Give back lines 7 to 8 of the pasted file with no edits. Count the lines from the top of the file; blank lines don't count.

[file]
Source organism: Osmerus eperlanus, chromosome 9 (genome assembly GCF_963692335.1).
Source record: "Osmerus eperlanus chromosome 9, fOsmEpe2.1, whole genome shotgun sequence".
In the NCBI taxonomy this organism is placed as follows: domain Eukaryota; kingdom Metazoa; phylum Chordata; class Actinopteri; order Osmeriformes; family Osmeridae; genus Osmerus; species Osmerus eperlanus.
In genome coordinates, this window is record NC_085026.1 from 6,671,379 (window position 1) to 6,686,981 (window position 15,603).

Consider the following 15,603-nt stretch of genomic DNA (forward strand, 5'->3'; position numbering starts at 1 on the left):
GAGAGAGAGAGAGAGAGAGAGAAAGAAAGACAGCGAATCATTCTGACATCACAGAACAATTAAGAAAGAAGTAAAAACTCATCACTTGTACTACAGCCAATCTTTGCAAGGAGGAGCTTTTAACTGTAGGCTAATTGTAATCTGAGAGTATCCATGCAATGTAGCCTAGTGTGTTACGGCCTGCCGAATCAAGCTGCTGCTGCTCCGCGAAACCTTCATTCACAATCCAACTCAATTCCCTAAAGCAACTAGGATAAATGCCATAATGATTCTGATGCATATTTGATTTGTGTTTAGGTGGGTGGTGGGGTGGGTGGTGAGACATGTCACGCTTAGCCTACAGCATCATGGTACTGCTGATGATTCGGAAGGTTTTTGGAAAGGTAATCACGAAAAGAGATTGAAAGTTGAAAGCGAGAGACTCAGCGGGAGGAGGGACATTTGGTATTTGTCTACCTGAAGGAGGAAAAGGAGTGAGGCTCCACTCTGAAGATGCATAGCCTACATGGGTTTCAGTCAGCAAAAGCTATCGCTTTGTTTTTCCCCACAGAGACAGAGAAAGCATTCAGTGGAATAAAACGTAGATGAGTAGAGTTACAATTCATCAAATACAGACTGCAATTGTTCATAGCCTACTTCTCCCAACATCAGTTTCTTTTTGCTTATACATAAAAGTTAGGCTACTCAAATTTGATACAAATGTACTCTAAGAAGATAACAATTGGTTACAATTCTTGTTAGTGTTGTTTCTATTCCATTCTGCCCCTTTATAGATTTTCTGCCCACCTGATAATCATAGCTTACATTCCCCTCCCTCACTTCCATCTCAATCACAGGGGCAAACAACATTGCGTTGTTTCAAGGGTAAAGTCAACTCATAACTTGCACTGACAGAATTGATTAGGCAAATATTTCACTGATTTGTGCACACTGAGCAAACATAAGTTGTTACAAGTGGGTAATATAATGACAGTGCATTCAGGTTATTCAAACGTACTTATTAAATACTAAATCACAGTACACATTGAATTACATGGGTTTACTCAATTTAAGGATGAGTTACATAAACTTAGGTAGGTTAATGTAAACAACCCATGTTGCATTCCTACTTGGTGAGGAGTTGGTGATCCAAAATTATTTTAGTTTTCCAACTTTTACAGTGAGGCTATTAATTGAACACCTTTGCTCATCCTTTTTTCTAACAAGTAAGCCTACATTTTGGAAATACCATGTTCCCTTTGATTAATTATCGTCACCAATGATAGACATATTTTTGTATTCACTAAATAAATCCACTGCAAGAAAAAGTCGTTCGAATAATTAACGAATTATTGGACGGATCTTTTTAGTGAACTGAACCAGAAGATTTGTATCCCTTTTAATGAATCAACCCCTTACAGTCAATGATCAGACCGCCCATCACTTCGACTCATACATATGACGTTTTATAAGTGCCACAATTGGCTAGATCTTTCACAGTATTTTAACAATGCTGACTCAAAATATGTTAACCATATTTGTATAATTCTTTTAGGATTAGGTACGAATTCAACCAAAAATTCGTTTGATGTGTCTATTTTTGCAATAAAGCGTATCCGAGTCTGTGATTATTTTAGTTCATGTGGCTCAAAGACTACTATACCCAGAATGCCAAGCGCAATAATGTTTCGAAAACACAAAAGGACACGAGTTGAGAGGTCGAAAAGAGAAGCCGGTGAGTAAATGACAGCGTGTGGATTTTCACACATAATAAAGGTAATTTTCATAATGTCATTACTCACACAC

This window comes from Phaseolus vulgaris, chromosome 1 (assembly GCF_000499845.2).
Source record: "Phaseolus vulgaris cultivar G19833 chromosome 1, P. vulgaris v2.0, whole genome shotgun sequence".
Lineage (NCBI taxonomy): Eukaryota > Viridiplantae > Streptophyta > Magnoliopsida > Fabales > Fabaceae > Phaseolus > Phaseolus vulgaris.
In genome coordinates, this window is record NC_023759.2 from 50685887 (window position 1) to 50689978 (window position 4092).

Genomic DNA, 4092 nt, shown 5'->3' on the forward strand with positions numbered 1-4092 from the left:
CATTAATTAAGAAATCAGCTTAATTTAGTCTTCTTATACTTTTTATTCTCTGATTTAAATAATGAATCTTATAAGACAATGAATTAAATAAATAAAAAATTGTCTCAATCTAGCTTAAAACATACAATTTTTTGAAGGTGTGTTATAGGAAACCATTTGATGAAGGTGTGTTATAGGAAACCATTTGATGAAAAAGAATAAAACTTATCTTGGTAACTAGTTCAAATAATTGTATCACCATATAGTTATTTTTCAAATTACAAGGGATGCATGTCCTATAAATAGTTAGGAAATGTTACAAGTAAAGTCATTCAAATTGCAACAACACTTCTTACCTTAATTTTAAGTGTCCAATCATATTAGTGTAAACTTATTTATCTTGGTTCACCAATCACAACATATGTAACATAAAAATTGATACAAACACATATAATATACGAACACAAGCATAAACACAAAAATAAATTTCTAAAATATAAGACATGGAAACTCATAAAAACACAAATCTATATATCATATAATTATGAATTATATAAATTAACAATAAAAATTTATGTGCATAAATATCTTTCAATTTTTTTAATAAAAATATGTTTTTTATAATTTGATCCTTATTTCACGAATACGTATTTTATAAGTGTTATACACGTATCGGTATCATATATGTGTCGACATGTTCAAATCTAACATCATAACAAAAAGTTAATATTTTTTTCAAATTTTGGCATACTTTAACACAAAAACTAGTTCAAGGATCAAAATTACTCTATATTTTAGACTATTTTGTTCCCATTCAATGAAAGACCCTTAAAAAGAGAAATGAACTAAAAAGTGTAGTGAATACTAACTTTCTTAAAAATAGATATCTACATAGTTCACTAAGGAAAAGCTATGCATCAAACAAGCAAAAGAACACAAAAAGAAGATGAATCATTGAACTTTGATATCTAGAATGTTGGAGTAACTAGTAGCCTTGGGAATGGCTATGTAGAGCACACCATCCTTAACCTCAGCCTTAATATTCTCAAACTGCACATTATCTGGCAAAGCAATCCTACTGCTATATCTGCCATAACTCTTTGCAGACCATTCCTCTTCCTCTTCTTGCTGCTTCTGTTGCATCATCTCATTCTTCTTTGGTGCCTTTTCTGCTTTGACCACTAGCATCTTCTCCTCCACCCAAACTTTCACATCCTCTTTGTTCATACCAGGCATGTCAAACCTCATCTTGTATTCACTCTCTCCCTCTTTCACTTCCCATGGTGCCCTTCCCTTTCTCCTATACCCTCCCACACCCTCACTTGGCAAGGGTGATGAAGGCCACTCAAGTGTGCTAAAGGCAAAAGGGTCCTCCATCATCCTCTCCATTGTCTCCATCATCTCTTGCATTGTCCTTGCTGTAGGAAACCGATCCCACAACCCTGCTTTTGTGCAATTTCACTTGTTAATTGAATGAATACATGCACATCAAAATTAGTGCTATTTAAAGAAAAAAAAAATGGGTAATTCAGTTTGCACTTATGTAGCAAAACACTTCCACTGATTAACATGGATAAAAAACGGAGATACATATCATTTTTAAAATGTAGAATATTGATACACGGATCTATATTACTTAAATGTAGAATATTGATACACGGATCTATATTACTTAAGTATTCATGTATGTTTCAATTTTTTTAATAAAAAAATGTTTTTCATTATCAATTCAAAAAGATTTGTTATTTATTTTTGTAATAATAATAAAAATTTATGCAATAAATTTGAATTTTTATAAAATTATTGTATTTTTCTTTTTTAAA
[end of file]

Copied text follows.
This window comes from Phaseolus vulgaris, chromosome 1 (assembly GCF_000499845.2).
Source record: "Phaseolus vulgaris cultivar G19833 chromosome 1, P. vulgaris v2.0, whole genome shotgun sequence".